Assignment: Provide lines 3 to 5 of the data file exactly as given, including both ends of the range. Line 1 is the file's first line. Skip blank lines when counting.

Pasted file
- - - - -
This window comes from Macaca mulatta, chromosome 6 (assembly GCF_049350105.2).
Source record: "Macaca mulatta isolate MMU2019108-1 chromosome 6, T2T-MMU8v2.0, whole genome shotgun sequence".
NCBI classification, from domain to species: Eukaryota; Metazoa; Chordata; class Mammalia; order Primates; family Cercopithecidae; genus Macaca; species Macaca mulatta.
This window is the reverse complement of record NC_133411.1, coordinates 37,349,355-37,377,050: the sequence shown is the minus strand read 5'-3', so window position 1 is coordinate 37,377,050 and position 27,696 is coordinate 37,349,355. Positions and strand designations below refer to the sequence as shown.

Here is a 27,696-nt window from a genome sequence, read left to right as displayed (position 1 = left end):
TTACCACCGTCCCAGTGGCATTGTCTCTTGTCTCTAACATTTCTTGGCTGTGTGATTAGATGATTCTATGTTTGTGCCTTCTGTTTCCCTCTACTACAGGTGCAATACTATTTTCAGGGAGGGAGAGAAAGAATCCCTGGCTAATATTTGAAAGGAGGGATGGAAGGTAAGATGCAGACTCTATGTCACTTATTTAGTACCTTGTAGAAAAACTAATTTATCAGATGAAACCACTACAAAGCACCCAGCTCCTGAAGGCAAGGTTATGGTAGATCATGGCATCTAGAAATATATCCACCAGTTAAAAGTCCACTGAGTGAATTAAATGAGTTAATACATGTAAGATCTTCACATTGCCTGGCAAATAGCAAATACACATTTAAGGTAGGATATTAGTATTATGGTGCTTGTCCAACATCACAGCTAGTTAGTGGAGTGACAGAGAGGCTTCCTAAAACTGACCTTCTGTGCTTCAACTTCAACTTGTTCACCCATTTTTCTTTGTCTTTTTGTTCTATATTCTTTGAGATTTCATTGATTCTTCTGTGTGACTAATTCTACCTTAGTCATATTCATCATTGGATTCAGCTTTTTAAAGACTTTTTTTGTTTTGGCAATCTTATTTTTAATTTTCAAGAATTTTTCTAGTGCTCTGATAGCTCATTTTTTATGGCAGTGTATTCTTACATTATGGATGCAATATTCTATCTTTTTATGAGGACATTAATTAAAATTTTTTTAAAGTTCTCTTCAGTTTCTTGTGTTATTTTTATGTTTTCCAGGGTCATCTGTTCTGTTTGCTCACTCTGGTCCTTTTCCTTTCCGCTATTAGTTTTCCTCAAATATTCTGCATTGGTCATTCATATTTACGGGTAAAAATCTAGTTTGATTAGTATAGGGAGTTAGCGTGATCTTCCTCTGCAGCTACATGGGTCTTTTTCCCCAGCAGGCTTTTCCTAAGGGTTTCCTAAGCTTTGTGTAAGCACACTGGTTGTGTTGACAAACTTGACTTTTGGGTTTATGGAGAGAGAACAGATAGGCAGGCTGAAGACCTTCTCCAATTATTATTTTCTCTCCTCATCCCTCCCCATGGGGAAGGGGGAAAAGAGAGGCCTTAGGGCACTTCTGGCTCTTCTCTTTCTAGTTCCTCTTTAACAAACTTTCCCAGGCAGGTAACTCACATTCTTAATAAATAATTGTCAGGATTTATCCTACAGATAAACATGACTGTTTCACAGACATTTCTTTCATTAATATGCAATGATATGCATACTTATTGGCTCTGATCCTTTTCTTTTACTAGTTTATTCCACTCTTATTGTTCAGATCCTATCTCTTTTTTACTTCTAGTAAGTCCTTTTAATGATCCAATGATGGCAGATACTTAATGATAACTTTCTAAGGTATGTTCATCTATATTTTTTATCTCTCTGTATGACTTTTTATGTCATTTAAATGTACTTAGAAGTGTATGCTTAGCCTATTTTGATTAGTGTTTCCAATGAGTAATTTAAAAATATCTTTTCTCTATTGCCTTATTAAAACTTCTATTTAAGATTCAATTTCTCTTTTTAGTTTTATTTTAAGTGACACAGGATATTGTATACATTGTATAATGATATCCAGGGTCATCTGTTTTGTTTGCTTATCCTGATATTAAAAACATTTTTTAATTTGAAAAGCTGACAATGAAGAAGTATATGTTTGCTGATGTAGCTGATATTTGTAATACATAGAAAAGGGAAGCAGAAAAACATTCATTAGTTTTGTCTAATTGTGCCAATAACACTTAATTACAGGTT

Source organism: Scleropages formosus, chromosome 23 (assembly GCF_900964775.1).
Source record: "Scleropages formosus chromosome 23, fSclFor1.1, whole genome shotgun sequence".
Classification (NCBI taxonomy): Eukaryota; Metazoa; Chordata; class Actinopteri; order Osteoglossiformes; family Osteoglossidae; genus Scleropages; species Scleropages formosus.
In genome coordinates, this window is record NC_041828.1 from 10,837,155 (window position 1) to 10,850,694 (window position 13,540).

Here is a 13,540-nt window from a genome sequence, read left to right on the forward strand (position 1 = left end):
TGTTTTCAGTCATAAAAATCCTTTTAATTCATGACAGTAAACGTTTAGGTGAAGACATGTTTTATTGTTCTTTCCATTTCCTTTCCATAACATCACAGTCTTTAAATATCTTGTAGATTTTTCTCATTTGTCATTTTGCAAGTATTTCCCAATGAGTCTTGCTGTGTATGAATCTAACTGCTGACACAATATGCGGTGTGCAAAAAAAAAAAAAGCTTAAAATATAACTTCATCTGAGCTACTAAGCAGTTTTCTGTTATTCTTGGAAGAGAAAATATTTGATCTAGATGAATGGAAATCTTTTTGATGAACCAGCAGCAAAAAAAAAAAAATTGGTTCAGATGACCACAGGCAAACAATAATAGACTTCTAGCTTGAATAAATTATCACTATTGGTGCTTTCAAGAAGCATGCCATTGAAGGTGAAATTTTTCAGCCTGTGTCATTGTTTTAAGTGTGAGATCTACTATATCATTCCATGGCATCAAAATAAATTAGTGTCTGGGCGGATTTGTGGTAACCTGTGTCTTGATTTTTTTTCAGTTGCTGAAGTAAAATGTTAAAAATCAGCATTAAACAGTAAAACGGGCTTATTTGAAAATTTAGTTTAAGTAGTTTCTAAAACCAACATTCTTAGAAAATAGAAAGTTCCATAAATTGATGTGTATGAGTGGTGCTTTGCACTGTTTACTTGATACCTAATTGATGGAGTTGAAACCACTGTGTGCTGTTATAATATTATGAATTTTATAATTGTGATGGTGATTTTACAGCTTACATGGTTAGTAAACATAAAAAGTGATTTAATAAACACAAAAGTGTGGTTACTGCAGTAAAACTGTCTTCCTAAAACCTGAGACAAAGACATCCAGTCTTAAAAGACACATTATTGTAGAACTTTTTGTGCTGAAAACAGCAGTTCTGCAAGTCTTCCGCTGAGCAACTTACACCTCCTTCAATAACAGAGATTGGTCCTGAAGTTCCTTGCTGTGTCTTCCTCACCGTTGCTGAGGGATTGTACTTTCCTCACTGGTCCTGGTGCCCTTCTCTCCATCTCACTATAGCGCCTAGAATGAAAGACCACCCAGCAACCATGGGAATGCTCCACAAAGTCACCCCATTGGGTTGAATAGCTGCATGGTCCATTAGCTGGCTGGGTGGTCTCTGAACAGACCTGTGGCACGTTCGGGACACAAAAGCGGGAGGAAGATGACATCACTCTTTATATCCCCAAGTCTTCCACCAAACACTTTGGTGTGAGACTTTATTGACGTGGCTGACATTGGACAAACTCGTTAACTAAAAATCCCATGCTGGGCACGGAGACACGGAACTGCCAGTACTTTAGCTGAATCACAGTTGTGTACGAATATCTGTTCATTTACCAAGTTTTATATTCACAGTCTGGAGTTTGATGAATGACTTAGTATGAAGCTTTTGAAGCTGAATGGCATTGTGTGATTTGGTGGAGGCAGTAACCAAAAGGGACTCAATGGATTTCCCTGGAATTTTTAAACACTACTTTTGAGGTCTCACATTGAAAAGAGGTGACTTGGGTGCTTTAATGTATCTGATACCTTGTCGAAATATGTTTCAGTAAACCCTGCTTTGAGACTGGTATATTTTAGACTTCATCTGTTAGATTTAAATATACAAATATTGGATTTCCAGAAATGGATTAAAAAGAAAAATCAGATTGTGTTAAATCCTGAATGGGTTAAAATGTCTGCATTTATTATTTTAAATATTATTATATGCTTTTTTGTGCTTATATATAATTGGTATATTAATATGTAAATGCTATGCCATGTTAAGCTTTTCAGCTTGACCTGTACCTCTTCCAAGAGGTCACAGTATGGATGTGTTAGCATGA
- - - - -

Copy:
NCBI classification, from domain to species: Eukaryota; Metazoa; Chordata; class Mammalia; order Primates; family Cercopithecidae; genus Macaca; species Macaca mulatta.
This window is the reverse complement of record NC_133411.1, coordinates 37,349,355-37,377,050: the sequence shown is the minus strand read 5'-3', so window position 1 is coordinate 37,377,050 and position 27,696 is coordinate 37,349,355. Positions and strand designations below refer to the sequence as shown.

Here is a 27,696-nt window from a genome sequence, read left to right as displayed (position 1 = left end):